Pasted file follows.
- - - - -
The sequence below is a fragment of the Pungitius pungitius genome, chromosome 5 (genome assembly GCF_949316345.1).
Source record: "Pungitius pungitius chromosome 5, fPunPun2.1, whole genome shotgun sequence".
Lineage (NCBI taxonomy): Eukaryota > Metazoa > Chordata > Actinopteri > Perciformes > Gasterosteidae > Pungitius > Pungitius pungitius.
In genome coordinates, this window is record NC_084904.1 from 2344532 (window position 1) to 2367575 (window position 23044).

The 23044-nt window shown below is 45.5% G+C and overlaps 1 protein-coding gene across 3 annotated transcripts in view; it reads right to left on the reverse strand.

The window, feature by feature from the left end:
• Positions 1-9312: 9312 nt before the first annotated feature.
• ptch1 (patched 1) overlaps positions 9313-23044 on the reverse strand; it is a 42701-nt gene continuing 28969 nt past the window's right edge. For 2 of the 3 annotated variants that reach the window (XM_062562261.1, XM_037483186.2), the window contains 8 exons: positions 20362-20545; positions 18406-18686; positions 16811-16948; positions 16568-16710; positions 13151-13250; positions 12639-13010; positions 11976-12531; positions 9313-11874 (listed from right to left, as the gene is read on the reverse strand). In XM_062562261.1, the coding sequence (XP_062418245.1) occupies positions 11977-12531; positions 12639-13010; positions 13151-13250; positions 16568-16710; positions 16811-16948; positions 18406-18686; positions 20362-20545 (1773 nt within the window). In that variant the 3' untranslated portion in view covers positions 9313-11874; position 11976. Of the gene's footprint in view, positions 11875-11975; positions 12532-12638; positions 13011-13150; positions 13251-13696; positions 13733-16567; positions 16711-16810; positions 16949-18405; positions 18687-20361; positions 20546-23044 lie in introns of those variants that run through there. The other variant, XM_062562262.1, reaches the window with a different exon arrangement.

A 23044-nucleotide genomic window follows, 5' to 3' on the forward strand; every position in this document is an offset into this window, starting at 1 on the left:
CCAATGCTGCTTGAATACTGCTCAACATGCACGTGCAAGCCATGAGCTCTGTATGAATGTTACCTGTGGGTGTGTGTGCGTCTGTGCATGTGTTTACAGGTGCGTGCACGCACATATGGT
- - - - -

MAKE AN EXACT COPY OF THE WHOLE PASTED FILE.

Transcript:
The sequence below is a fragment of the Pungitius pungitius genome, chromosome 5 (genome assembly GCF_949316345.1).
Source record: "Pungitius pungitius chromosome 5, fPunPun2.1, whole genome shotgun sequence".
Lineage (NCBI taxonomy): Eukaryota > Metazoa > Chordata > Actinopteri > Perciformes > Gasterosteidae > Pungitius > Pungitius pungitius.
In genome coordinates, this window is record NC_084904.1 from 2344532 (window position 1) to 2367575 (window position 23044).

The 23044-nt window shown below is 45.5% G+C and overlaps 1 protein-coding gene across 3 annotated transcripts in view; it reads right to left on the reverse strand.

The window, feature by feature from the left end:
• Positions 1-9312: 9312 nt before the first annotated feature.
• ptch1 (patched 1) overlaps positions 9313-23044 on the reverse strand; it is a 42701-nt gene continuing 28969 nt past the window's right edge. For 2 of the 3 annotated variants that reach the window (XM_062562261.1, XM_037483186.2), the window contains 8 exons: positions 20362-20545; positions 18406-18686; positions 16811-16948; positions 16568-16710; positions 13151-13250; positions 12639-13010; positions 11976-12531; positions 9313-11874 (listed from right to left, as the gene is read on the reverse strand). In XM_062562261.1, the coding sequence (XP_062418245.1) occupies positions 11977-12531; positions 12639-13010; positions 13151-13250; positions 16568-16710; positions 16811-16948; positions 18406-18686; positions 20362-20545 (1773 nt within the window). In that variant the 3' untranslated portion in view covers positions 9313-11874; position 11976. Of the gene's footprint in view, positions 11875-11975; positions 12532-12638; positions 13011-13150; positions 13251-13696; positions 13733-16567; positions 16711-16810; positions 16949-18405; positions 18687-20361; positions 20546-23044 lie in introns of those variants that run through there. The other variant, XM_062562262.1, reaches the window with a different exon arrangement.

A 23044-nucleotide genomic window follows, 5' to 3' on the forward strand; every position in this document is an offset into this window, starting at 1 on the left:
CCAATGCTGCTTGAATACTGCTCAACATGCACGTGCAAGCCATGAGCTCTGTATGAATGTTACCTGTGGGTGTGTGTGCGTCTGTGCATGTGTTTACAGGTGCGTGCACGCACATATGGT